Location + Transportation
The project is located in a 12-story, 386,000 square foot LEED Platinum Building completed in 2012.
Access to Quality Transit
The site is in the Washington, D.C. city center and easily accessible by bike or public transit. It is one block from the Farragut West Metro Station and across the street from Farragut North Metro Station.
There is an on-site fitness center with showers and locker rooms. Bike parking is located in the basement parking garage.
The base building water fixtures are designed to achieve water savings of 40% over the LEED baseline.
The Summit Foundation space included water use only in the kitchen area. The percent reduction for these fixtures from the baseline (before alternative water sources) is 55%.
To achieve the water savings, a combination of very low-flow fixtures and a Neoperl Cache 1.0 gpm faucet aerator were used.
Energy efficiency was a key priority for the design. Although this tenant improvement space was not a candidate for renewable energy, it was able to reduce its energy use considerably with efficient lighting, plug load monitoring, EneryStar appliances, and efficient mechanical systems.
Commissioning was performed to ensure that the built systems were operating per the Basis of Design and Owner's Project Requirements and that no energy was wasted through operational errors. The summary of commissioning activities can be found here.
OPTIMIZE ENERGY PERFORMANCE
The office reduced its energy use (per the LEED baseline, ASHRAE 90.1-2010) by 24% through efficient equipment, reduced plug loads, high-tech lighting, daylight harvesting, energy star appliances, and a focus on thermal comfort. The energy model was performed using EnergyPro. The energy source is 100% electric. LED lighting was used to improve lighting efficiency by 55%.
Savings of up to 38% were seen for cooling due in part to Therma Fuser VAV Diffuser Controls.
The team performed a Net Zero Energy (NZE) study to see if 100% of the energy used by the Summit Foundation could be offset on-site. With extensive gardens on the roof it was hard to find space for solar panels, however, the project can upgrade the base building lighting to completely offset their own energy use.
The project pursued the LEED Credit Option 1:
"The project has permanently-installed, tenant-level energy meters that account for all sources of energy delivered to the project and represent total tenant energy consumption."
Green Power (renewable energy credit) was purchased through 3Degrees. 37 MtCO2e was offset through the McKinney Landfill Gas Methane Capture Offset Project in Dallas, Texas (shown below). These are Green-e Certified carbon offsets.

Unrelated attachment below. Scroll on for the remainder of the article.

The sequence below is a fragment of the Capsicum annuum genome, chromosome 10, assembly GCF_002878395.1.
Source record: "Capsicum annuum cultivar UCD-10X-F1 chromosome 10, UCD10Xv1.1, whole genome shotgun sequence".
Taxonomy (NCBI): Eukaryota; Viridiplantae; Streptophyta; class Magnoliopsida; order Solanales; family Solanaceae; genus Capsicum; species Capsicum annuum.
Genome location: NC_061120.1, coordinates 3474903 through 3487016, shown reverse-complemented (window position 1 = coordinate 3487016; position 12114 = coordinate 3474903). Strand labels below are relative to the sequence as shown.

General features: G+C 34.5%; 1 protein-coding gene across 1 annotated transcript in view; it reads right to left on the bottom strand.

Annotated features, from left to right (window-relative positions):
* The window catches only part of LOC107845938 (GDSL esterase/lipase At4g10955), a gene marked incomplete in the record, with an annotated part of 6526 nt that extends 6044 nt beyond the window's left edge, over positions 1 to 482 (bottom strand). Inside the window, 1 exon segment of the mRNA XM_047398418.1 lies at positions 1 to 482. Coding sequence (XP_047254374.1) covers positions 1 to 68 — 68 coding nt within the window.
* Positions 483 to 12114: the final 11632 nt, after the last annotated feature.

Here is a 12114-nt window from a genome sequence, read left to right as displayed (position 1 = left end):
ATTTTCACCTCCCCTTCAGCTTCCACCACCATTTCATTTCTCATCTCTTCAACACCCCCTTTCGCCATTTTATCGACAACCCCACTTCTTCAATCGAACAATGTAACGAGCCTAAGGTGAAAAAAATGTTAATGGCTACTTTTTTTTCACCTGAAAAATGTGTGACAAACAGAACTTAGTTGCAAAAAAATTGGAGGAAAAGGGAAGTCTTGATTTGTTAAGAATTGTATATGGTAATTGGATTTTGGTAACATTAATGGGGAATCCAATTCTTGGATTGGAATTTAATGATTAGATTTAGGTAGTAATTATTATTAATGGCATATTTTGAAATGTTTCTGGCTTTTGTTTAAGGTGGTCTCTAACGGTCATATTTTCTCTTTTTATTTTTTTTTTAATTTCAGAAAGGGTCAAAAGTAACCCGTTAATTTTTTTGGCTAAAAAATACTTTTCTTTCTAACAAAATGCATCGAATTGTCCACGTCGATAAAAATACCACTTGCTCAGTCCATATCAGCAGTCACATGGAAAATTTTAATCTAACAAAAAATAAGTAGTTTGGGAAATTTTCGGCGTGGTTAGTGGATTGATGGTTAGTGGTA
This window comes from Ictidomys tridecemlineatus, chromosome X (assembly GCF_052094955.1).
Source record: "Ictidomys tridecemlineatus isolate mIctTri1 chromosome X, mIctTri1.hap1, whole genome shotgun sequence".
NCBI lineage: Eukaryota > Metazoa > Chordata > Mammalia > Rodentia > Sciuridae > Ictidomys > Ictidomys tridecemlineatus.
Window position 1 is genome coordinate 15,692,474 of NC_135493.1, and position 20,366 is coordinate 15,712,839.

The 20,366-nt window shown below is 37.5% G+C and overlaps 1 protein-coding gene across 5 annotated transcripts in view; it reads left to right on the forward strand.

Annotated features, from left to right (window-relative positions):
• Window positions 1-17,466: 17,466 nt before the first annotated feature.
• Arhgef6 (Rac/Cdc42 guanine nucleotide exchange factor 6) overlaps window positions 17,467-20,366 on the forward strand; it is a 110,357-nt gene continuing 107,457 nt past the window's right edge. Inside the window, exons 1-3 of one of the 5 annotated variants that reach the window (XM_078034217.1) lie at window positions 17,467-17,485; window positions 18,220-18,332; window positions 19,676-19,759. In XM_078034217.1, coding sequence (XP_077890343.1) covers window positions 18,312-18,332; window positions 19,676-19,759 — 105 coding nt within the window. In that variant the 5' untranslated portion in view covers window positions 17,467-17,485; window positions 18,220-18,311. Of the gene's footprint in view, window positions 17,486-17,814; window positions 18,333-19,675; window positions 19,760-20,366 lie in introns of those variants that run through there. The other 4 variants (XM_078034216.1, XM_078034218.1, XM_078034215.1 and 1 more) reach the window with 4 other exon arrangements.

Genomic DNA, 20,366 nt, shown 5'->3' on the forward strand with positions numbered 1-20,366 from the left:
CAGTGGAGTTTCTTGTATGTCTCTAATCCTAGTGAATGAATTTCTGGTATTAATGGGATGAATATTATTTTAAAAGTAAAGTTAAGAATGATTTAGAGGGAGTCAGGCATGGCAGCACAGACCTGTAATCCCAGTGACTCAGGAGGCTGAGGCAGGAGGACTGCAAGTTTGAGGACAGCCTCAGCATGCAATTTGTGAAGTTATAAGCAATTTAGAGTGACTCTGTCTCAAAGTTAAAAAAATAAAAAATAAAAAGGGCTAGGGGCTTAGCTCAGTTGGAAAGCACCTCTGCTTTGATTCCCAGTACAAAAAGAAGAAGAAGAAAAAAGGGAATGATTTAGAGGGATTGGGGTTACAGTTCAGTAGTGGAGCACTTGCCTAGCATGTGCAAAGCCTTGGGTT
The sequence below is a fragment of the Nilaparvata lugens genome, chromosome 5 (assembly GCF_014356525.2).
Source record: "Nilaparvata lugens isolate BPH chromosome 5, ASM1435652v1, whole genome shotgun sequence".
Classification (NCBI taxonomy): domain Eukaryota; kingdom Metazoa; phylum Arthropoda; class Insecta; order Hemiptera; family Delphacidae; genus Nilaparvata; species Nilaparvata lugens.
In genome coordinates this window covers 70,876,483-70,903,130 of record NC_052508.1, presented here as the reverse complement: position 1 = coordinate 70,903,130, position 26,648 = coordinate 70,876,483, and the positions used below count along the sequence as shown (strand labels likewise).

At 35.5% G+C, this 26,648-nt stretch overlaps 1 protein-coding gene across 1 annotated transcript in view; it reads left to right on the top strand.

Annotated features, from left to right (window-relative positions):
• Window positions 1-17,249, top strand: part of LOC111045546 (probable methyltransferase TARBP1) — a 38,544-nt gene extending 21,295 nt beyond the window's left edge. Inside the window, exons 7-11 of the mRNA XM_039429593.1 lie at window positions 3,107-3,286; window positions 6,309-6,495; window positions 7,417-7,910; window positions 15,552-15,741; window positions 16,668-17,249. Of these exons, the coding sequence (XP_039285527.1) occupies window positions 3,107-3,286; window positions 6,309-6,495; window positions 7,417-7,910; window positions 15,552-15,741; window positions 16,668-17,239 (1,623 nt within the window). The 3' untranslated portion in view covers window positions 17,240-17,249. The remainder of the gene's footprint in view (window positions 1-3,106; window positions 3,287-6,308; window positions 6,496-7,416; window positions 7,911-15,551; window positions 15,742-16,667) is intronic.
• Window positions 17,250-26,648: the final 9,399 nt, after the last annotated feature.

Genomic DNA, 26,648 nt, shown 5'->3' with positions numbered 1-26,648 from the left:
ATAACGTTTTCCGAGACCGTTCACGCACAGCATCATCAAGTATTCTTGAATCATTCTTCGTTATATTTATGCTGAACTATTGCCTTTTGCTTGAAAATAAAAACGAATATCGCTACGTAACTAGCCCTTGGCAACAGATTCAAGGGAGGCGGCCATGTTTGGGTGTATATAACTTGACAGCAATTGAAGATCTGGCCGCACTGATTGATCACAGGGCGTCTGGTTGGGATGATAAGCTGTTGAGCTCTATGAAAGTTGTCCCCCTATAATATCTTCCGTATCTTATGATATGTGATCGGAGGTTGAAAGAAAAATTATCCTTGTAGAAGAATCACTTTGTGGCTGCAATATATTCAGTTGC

Energy and Atmosphere
Materials and Resources
Since the project set a goal to achieve the Living Building Challenge Materials Petal, the team also put a heavy emphasis on the LEED Materials and Resources credits.
Construction Waste Management
95% of construction waste was diverted from landfills through recycling, composting, take-back programs, and salvage donations. See the Construction Waste Management Plan that guided the process here.
The Summit Foundation signed a 10-year lease which will help to reduce waste from construction demolition over short tenant life-cycles.
Building Product Disclosure and Optimization
A number of resources for product selection were used, including the product lists from Living Building Case Studies and a combination of the following databases: Declare, UL, Pharos, and ARCOM (formerly Green Wizard). Nearly all products were transparent about 100% of their material ingredients.
22% of products (from 5 different manufacturers) used had raw material source extraction reports.
- 100% of wood products had vendor Chain of Custody certificate numbers with FSC certification.
- Salvaged materials included wood doors (pictured below).
- The total recycled content was 72% by cost.
The sustainable criteria value as a percentage of total materials cost was 30%.
Health, air quality, daylight and views were key components of the design.
Minimum indoor air quality performance
The systems were designed to meet the required outdoor flow rates of ASHRAE Standard 62.1-2010. The spaces are ventilated by a base-building AHU. VAV boxes serve each zone in the project space. Each zone is sub-zoned with VAV diffusers with minimum ventilation set-points.
The project used the LEED budget calculation method to achieve 75% compliance with the CDPH SM V1.1-2010, Section 8 guideline for all products, including furniture.
Indoor air quality assessment
Both a flush-out and air testing (see report here) were performed to ensure exceptional indoor air quality. The air-testing report shows that concentrations of formaldehyde, particulates (PM10 or PM 2.5, as applicable), ozone (as applicable), total volatile organic compounds (TVOC), target chemicals from CDPH Standard Method v1.1, and carbon monoxide (CO) are within the LEED limits.
78% of the regularly occupied space has access to quality views.